In addition to the usual reviews and comments you would find on a horror movie blog, this is also a document of the wonderfully vast horror movie section of the video store I worked at in my youth.

Wednesday, October 5, 2011


Last year, I started hearing about a real-time, one continuous shot horror flick from South America called The Silent House. The format certainly piqued my interest – and how often do you get to see a Uruguayan genre effort? – so when it dropped on DVD a few weeks ago, I sought it out with On The Shelf in mind.

House cleaners Laura (Florencia Colucci) and her father (Gustavo Alonso) stay the night at an old estate and soon suspect that they may not be alone.

The Silent House is an impressive technical achievement. It is one thing to shoot a movie in continuous real time, but another thing entirely to not distract your audience while doing it. I thought, for the most part, the transitions were really well done here. On top of that though, the film just has a great look to it, using all of the creepy house’s real estate – including the sprawling grounds around it – to full effect. It had several excellent setups, many of which involved mirrors, and a few inspired scare moments.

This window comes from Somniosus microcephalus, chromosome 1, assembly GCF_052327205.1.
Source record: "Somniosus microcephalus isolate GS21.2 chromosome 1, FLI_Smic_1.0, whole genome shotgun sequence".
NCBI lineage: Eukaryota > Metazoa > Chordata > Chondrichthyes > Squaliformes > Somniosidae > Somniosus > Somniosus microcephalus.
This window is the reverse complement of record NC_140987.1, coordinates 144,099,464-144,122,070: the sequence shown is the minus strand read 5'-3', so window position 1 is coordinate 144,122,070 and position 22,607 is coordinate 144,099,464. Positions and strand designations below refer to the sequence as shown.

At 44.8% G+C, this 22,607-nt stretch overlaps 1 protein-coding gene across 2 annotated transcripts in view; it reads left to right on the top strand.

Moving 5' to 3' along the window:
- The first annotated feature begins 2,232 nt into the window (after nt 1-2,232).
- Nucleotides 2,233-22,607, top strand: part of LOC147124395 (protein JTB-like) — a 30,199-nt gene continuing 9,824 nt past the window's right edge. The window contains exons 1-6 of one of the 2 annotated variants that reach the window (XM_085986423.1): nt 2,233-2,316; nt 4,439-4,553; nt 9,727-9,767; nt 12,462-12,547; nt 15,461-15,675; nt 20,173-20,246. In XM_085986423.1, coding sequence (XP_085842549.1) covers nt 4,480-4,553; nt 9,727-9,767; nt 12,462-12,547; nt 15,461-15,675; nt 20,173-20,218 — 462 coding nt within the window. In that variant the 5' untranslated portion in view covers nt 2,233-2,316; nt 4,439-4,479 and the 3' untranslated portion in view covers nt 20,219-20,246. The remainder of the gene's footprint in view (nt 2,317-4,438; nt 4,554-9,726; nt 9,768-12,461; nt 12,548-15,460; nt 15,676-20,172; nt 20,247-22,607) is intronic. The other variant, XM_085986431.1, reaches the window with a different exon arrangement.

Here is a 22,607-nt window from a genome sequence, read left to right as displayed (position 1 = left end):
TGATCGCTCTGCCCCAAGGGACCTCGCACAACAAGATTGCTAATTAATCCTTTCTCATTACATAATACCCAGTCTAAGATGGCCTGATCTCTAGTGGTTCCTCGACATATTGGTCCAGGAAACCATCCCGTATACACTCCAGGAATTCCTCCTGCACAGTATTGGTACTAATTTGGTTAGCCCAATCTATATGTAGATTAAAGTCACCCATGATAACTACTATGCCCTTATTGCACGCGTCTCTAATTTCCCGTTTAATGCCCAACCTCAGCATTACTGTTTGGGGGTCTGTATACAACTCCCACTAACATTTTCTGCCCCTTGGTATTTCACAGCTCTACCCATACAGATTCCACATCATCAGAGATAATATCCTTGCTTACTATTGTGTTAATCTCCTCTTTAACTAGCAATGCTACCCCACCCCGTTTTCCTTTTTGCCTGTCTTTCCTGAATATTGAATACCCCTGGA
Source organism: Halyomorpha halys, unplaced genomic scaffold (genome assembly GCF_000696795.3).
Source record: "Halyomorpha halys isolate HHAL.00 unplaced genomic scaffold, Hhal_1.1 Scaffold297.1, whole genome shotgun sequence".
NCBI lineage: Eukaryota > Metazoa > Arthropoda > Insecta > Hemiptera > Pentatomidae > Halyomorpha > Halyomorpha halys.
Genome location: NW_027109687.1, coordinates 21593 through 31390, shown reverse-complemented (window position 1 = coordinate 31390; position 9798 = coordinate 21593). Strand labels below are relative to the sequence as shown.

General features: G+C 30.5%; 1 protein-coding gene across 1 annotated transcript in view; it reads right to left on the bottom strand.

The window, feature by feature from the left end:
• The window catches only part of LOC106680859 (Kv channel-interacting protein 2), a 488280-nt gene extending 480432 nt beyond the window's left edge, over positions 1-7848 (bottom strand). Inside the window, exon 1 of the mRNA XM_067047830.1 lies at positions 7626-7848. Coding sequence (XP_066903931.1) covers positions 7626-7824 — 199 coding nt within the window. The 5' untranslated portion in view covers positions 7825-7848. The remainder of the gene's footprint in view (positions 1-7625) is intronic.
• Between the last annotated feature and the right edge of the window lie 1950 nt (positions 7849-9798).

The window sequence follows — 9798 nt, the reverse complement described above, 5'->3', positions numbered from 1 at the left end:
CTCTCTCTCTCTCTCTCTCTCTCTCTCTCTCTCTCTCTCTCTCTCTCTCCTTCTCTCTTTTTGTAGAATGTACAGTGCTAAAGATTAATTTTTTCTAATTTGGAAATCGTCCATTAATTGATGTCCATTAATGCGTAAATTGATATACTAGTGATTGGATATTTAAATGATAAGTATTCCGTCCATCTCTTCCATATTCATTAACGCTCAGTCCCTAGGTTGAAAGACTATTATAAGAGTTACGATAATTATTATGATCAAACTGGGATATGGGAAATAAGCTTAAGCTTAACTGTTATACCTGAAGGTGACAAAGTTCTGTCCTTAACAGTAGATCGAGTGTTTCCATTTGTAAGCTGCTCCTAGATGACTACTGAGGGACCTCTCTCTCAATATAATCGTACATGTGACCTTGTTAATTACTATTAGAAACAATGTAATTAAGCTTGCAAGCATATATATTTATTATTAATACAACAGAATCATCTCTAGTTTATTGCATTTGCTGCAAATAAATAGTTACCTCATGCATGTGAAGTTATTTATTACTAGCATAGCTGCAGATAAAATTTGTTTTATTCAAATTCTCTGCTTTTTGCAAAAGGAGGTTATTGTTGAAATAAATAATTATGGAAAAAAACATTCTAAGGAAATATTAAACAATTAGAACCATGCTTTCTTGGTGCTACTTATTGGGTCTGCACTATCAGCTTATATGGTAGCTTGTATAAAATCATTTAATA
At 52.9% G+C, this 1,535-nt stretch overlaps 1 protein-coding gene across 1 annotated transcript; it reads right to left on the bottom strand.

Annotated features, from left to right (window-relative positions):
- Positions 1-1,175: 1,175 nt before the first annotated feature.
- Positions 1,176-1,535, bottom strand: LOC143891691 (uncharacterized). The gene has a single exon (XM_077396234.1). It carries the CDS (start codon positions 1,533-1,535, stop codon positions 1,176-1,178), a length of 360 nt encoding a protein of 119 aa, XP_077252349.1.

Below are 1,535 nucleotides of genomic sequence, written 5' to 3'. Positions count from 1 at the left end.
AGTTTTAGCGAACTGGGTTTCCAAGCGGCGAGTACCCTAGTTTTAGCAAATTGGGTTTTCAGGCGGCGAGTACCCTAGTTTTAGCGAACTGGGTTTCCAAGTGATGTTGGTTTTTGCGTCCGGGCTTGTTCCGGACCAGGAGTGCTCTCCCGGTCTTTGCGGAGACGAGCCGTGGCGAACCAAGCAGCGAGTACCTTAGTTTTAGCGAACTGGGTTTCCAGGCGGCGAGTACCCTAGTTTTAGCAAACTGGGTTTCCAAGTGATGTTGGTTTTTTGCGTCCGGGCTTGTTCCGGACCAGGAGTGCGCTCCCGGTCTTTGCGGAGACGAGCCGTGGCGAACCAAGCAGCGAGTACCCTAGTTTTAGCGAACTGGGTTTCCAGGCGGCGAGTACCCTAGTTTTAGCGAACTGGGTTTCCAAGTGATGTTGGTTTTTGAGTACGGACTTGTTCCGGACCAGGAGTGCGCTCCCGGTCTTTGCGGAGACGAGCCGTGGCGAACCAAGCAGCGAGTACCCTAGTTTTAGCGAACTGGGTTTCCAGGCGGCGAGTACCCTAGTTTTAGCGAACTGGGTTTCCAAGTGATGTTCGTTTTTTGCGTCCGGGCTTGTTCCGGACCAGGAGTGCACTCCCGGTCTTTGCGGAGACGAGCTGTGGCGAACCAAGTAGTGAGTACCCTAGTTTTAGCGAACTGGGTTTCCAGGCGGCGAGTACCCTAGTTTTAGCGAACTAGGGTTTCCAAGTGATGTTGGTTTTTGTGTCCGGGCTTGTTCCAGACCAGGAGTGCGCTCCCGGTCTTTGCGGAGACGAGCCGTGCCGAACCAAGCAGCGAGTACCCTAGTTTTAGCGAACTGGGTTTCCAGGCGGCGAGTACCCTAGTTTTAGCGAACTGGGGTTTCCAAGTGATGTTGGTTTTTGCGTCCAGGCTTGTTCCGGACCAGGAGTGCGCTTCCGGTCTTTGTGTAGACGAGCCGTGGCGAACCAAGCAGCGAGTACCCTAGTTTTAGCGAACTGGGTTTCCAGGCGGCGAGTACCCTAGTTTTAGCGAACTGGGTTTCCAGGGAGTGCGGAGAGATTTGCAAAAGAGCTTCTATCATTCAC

Due to its structure, the story within The Silent House was fairly uncomplicated with little dialogue among its three characters. Lead actress Colucci carried the movie flawlessly, to the point where I often felt like I was skulking around the old house with her. Thankfully, her behaviour was fairly unmovie-like. When she realized she was in danger, the first thing she did was block the door and grab a weapon. Hey, what a novel concept! I’d say the only thing The Silent House didn’t have was a particularly satisfying ending, but it was what it was. It is definitely worth a watch, should it ever pop up on Netflix.

As is the case with most foreign genre properties these days, The Silent House’s remake rights were immediately snatched up when it played Cannes last year. This is of consequence to me because the man tapped to direct this version is ChrisOpen WaterKentis. I’ve been waiting seven years for this guy to get back behind the camera, and you have to admit that this is a project perfectly suited for his talents.

No comments: